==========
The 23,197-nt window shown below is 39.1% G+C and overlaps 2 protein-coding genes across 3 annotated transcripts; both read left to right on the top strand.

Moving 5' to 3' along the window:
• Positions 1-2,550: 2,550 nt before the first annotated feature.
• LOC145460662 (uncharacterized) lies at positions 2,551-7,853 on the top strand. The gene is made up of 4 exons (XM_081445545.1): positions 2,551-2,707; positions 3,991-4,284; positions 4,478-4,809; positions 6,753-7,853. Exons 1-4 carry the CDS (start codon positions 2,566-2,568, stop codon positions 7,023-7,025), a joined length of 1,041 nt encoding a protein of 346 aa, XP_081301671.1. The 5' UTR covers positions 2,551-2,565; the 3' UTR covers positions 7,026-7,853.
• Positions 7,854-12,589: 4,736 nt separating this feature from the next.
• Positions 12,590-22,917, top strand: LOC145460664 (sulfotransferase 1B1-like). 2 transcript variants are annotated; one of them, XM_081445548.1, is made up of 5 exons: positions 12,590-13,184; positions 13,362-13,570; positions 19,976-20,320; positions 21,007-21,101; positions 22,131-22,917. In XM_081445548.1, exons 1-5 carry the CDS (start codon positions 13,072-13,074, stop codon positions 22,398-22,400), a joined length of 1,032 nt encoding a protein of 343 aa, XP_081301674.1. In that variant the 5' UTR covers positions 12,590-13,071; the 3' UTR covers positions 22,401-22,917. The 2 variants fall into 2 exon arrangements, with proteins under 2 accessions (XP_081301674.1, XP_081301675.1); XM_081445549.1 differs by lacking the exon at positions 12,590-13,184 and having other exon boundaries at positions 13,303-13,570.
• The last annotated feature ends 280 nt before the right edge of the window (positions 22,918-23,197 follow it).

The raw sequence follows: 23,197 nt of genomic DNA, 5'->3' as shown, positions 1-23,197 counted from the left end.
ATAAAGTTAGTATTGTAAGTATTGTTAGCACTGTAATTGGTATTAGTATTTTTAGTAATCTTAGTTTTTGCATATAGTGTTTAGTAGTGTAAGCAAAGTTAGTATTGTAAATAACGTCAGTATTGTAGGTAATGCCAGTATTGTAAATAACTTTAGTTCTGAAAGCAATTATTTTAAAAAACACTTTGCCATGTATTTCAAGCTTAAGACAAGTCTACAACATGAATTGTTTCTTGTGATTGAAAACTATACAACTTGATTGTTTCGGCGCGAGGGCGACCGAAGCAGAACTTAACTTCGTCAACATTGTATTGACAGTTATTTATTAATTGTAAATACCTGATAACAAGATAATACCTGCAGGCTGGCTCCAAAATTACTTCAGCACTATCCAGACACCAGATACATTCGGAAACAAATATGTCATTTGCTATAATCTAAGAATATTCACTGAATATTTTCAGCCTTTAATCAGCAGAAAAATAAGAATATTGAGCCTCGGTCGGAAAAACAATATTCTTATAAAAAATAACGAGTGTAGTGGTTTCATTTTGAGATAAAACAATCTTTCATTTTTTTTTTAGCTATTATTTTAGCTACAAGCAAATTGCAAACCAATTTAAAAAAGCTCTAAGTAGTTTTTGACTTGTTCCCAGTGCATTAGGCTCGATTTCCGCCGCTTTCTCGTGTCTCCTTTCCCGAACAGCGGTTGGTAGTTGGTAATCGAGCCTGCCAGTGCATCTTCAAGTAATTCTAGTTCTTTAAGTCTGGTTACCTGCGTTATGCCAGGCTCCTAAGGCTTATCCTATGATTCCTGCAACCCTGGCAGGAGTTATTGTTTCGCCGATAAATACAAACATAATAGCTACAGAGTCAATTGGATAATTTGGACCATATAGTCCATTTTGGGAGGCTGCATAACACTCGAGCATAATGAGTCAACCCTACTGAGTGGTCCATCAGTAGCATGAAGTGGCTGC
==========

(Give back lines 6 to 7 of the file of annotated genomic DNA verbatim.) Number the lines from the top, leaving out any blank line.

• Positions 12,590-22,917, top strand: LOC145460664 (sulfotransferase 1B1-like). 2 transcript variants are annotated; one of them, XM_081445548.1, is made up of 5 exons: positions 12,590-13,184; positions 13,362-13,570; positions 19,976-20,320; positions 21,007-21,101; positions 22,131-22,917. In XM_081445548.1, exons 1-5 carry the CDS (start codon positions 13,072-13,074, stop codon positions 22,398-22,400), a joined length of 1,032 nt encoding a protein of 343 aa, XP_081301674.1. In that variant the 5' UTR covers positions 12,590-13,071; the 3' UTR covers positions 22,401-22,917. The 2 variants fall into 2 exon arrangements, with proteins under 2 accessions (XP_081301674.1, XP_081301675.1); XM_081445549.1 differs by lacking the exon at positions 12,590-13,184 and having other exon boundaries at positions 13,303-13,570.
• The last annotated feature ends 280 nt before the right edge of the window (positions 22,918-23,197 follow it).